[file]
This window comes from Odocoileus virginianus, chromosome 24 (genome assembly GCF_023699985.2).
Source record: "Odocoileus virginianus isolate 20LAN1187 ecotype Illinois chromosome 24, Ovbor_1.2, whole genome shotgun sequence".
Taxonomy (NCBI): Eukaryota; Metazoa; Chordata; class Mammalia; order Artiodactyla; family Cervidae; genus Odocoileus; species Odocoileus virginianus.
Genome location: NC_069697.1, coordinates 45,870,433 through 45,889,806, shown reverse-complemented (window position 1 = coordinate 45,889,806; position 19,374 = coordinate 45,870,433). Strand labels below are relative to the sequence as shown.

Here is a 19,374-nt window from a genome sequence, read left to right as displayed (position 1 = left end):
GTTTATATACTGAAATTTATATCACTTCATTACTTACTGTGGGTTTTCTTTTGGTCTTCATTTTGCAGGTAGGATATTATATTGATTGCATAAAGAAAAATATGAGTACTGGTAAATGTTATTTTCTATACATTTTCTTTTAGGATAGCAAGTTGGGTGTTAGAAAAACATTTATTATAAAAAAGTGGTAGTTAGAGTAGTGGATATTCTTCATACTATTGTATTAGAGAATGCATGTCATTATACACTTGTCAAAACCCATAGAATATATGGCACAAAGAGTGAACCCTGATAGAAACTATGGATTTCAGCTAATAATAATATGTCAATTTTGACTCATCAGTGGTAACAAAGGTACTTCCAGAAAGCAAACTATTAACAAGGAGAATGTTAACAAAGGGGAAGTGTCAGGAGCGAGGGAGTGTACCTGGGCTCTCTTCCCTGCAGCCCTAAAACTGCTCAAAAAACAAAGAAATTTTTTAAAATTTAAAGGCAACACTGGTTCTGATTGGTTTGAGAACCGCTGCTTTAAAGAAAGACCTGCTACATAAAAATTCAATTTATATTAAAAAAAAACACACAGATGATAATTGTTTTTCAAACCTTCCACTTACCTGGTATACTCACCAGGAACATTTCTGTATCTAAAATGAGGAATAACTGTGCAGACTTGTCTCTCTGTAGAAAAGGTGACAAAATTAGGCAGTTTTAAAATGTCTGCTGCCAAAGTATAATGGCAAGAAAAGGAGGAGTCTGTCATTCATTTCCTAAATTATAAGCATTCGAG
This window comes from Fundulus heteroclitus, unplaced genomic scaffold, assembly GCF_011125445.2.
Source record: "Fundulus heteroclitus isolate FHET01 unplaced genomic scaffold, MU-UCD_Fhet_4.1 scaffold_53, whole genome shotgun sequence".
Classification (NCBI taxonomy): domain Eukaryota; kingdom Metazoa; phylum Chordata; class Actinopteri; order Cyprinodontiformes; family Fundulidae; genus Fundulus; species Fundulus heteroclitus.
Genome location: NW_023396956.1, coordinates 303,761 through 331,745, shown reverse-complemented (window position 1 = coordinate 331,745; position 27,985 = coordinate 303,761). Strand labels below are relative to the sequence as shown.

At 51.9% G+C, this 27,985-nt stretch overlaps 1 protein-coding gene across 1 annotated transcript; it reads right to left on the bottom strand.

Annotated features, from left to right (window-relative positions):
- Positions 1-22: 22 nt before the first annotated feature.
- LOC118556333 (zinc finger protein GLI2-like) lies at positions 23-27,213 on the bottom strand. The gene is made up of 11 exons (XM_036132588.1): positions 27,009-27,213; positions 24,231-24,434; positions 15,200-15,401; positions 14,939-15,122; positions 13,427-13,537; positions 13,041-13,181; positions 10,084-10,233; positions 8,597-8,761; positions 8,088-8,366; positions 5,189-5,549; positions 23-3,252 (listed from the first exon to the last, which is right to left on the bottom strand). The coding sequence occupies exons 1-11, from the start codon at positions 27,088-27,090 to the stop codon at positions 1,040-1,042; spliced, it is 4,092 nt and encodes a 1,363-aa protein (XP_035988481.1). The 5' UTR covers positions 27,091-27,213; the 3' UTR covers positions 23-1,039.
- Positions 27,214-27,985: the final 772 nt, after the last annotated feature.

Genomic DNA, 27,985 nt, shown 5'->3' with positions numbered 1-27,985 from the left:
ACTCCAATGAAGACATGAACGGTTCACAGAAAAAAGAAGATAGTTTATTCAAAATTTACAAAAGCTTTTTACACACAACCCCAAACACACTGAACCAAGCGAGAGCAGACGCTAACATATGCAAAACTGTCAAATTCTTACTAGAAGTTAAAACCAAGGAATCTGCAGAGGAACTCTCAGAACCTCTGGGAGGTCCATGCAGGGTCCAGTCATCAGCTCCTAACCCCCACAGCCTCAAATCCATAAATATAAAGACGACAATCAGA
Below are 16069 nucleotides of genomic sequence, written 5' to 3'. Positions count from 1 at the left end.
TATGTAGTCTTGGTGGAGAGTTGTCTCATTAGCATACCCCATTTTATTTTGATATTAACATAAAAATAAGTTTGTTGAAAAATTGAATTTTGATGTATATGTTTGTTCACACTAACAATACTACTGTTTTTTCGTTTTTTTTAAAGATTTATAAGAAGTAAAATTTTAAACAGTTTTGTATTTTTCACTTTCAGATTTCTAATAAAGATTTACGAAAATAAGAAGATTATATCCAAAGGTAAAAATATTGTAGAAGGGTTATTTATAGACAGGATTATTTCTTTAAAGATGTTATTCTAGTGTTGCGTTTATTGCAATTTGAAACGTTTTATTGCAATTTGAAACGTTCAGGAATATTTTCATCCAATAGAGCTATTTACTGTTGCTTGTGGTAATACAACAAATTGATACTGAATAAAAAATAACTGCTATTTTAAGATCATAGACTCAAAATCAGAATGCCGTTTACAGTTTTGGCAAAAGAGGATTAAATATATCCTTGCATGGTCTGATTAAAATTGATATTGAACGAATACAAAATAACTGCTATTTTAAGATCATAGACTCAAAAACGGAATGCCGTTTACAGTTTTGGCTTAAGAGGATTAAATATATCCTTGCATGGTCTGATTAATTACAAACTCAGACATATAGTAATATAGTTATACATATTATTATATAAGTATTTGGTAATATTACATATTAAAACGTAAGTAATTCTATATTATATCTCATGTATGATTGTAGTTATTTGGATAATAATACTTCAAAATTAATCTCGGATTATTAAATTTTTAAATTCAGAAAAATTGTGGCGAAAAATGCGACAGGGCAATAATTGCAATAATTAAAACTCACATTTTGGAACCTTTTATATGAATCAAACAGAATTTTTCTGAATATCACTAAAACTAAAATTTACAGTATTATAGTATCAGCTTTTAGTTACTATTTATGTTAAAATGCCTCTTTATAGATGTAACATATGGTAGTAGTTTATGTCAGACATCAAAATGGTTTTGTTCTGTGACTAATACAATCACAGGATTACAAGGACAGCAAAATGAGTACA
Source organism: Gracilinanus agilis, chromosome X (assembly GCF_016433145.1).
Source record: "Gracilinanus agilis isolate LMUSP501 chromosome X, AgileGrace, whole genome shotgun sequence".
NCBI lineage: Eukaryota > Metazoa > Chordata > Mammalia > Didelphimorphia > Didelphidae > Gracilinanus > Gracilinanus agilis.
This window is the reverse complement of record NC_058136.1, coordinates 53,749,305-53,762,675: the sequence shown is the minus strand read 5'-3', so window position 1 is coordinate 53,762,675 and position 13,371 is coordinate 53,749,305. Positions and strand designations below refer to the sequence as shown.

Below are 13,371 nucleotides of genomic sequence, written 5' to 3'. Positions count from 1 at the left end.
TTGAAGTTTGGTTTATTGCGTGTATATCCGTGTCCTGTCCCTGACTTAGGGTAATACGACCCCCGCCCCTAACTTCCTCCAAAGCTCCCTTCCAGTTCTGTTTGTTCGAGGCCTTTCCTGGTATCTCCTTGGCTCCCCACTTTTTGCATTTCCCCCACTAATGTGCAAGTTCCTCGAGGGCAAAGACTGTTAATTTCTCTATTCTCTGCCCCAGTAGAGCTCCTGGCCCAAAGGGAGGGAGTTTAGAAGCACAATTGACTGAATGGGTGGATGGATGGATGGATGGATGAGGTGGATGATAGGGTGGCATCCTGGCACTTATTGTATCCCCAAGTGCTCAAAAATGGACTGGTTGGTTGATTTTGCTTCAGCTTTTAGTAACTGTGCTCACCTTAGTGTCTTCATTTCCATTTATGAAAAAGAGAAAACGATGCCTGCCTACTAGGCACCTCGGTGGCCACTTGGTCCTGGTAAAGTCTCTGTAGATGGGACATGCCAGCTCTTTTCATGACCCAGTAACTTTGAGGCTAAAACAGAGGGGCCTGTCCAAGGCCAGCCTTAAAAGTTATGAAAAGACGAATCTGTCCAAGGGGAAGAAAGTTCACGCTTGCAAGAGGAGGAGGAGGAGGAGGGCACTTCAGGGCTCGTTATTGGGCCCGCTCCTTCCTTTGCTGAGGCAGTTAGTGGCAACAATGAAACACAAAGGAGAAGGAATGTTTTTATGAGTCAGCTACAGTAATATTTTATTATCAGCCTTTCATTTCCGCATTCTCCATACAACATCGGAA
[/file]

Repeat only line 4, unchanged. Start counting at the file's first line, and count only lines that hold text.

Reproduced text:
Genome location: NC_069697.1, coordinates 45,870,433 through 45,889,806, shown reverse-complemented (window position 1 = coordinate 45,889,806; position 19,374 = coordinate 45,870,433). Strand labels below are relative to the sequence as shown.